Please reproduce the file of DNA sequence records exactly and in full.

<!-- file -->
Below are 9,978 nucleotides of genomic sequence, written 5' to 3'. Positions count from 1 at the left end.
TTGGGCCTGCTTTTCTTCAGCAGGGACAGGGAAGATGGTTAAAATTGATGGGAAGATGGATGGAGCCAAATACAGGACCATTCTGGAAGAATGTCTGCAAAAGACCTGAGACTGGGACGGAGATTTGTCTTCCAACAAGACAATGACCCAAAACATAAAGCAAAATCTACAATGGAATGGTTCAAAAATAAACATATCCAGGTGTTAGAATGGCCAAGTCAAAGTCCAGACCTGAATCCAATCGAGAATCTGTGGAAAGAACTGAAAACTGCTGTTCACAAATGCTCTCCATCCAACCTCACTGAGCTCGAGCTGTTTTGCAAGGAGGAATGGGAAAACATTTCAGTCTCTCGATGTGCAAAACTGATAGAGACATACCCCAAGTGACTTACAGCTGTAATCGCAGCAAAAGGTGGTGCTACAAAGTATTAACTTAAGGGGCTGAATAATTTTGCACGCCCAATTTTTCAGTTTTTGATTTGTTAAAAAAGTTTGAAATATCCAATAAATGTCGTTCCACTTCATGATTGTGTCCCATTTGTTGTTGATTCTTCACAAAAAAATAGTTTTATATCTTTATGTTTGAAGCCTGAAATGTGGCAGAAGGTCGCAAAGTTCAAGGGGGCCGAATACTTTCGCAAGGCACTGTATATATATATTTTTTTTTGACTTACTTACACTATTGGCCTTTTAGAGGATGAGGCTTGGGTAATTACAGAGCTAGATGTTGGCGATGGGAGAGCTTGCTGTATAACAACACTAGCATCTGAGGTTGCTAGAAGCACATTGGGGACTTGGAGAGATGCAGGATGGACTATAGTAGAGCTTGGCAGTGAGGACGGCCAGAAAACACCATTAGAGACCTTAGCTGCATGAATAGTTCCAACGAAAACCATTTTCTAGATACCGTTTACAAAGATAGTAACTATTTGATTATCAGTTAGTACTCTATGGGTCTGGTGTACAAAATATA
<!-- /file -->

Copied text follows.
Below are 9,978 nucleotides of genomic sequence, written 5' to 3'. Positions count from 1 at the left end.
TTGGGCCTGCTTTTCTTCAGCAGGGACAGGGAAGATGGTTAAAATTGATGGGAAGATGGATGGAGCCAAATACAGGACCATTCTGGAAGAATGTCTGCAAAAGACCTGAGACTGGGACGGAGATTTGTCTTCCAACAAGACAATGACCCAAAACATAAAGCAAAATCTACAATGGAATGGTTCAAAAATAAACATATCCAGGTGTTAGAATGGCCAAGTCAAAGTCCAGACCTGAATCCAATCGAGAATCTGTGGAAAGAACTGAAAACTGCTGTTCACAAATGCTCTCCATCCAACCTCACTGAGCTCGAGCTGTTTTGCAAGGAGGAATGGGAAAACATTTCAGTCTCTCGATGTGCAAAACTGATAGAGACATACCCCAAGTGACTTACAGCTGTAATCGCAGCAAAAGGTGGTGCTACAAAGTATTAACTTAAGGGGCTGAATAATTTTGCACGCCCAATTTTTCAGTTTTTGATTTGTTAAAAAAGTTTGAAATATCCAATAAATGTCGTTCCACTTCATGATTGTGTCCCATTTGTTGTTGATTCTTCACAAAAAAATAGTTTTATATCTTTATGTTTGAAGCCTGAAATGTGGCAGAAGGTCGCAAAGTTCAAGGGGGCCGAATACTTTCGCAAGGCACTGTATATATATATTTTTTTTTGACTTACTTACACTATTGGCCTTTTAGAGGATGAGGCTTGGGTAATTACAGAGCTAGATGTTGGCGATGGGAGAGCTTGCTGTATAACAACACTAGCATCTGAGGTTGCTAGAAGCACATTGGGGACTTGGAGAGATGCAGGATGGACTATAGTAGAGCTTGGCAGTGAGGACGGCCAGAAAACACCATTAGAGACCTTAGCTGCATGAATAGTTCCAACGAAAACCATTTTCTAGATACCGTTTACAAAGATAGTAACTATTTGATTATCAGTTAGTACTCTATGGGTCTGGTGTACAAAATATA